Augustinian Studies

Volume 52, Issue 2, 2021

Zac Settle
Pages 185-208

Labor in a Life of Liturgy: De Opere Monachorum and the Potential of Monastic Labor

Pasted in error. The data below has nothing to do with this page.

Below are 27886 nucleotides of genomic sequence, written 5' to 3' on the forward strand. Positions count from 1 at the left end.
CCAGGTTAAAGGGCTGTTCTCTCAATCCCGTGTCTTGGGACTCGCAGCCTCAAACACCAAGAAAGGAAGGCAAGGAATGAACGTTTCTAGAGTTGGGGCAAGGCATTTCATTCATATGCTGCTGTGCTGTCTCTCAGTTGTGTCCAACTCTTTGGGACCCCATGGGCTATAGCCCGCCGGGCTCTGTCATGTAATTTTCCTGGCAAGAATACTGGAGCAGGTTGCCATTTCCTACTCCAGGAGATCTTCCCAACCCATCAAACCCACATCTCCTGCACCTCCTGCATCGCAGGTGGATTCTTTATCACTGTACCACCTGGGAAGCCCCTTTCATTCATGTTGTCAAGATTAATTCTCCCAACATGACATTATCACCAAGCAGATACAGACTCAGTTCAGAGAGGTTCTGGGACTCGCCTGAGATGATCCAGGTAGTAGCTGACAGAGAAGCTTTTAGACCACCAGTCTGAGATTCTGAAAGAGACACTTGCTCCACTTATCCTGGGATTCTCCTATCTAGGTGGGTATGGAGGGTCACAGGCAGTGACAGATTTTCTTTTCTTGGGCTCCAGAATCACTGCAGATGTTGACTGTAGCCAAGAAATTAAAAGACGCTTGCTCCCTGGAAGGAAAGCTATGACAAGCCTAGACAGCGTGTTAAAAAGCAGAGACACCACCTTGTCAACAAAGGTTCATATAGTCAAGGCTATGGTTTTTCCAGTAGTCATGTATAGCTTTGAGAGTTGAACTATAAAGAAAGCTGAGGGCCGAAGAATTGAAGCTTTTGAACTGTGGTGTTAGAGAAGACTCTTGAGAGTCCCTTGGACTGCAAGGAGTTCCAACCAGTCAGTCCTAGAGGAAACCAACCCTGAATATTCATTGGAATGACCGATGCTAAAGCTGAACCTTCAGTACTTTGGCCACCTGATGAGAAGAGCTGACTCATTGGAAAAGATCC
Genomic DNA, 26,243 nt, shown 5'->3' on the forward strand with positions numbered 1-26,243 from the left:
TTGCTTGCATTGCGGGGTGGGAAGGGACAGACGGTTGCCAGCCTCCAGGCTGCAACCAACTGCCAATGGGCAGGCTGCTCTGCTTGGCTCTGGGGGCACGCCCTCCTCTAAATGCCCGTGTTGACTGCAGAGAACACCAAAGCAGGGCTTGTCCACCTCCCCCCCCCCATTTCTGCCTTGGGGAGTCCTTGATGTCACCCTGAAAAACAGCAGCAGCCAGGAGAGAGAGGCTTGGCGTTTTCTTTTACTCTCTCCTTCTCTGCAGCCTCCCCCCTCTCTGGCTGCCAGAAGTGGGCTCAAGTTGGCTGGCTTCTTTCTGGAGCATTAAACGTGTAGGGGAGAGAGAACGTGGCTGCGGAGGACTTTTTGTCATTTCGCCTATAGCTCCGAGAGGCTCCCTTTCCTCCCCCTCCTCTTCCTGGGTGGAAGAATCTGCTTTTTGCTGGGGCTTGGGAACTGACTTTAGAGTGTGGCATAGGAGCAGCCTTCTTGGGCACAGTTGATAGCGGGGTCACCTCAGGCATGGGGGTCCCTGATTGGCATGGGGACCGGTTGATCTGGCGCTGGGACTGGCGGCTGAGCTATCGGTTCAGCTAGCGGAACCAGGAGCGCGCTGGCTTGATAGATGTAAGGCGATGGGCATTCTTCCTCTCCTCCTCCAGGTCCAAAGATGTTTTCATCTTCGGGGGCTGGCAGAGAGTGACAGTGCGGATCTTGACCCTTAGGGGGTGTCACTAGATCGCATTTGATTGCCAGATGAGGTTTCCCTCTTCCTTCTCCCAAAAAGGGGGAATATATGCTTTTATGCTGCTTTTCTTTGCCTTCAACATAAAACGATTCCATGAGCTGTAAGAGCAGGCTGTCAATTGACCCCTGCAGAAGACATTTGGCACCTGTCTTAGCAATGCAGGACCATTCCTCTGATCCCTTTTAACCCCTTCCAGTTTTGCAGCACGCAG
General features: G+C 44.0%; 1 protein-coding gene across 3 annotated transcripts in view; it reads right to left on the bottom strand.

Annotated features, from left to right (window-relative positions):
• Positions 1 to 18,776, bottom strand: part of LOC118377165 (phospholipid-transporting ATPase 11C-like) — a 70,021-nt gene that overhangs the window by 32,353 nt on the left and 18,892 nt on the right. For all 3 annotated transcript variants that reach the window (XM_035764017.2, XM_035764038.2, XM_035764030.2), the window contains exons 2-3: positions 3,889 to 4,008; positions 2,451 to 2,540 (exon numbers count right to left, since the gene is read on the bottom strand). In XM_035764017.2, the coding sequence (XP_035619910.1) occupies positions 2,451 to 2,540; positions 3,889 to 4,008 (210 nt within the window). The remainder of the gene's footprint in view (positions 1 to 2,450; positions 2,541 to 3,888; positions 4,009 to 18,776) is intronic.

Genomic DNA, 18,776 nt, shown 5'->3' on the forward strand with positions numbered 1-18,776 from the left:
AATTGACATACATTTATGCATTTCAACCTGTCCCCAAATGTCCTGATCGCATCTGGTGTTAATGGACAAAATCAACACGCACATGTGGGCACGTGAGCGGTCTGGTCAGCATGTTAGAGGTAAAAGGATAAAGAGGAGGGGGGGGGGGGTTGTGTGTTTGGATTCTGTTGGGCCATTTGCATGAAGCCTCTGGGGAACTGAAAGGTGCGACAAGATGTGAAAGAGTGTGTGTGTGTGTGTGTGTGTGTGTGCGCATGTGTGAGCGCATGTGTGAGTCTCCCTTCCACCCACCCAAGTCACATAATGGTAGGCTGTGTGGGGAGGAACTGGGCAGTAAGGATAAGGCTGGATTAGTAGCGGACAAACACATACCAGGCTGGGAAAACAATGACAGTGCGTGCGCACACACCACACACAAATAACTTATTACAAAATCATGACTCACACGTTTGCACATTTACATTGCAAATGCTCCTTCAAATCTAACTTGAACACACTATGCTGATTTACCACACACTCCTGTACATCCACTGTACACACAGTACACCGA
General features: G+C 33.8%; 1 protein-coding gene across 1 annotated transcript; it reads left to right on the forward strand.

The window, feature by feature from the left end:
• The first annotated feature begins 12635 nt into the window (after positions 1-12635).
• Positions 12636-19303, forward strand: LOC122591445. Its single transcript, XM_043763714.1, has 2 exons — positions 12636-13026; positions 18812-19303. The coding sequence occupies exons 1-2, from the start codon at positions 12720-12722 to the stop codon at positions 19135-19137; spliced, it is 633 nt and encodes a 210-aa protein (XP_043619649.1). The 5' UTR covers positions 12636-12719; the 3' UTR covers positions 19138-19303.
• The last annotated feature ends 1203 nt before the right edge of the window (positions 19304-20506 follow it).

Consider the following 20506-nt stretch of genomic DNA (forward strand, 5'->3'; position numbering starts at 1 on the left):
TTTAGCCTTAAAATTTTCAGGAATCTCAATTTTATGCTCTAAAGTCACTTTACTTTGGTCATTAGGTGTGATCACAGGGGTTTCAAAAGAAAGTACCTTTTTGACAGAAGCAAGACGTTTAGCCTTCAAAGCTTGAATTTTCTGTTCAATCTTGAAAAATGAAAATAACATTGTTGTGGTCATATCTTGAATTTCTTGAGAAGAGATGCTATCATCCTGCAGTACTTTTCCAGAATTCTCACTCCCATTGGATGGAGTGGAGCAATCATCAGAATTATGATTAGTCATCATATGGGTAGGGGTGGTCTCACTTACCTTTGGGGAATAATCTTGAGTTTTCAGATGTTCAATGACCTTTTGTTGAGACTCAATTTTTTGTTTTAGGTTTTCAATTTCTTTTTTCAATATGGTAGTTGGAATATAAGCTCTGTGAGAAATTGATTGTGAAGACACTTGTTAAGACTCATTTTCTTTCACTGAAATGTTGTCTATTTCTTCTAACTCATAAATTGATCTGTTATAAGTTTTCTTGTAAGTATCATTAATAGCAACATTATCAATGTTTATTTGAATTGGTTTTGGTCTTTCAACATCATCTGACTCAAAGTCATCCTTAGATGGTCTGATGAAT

This essay theorizes the interplay between Augustine’s vision of prayer and his theological treatment of labor. In so doing, it articulates some of the broader economic implications of Augustine’s theological system. More particularly, this essay theorizes the conceptual slippage between a prayerful life of Christian existence aimed at the beatific vision and labor properly related to, directed, undertaken, and contextualized. I argue that under the right conditions—conditions similar to those Augustine recognizes in a monastic context, and dissimilar to those fostered in contemporary capitalism—labor can become a modality of prayer. When labor is undertaken in this manner—which is made possible by God’s efficacious grace and the transformative power of the virtues—it is possible for the boundaries between labor and prayer to blur, such that the whole of one’s labor is grafted into one’s larger life of prayer before God. That mode of labor and prayer depends on forms of time, relationality, and selfhood that contrast sharply with typical features of labor undertaken in contemporary capitalism, all of which will be briefly canvased in conclusion.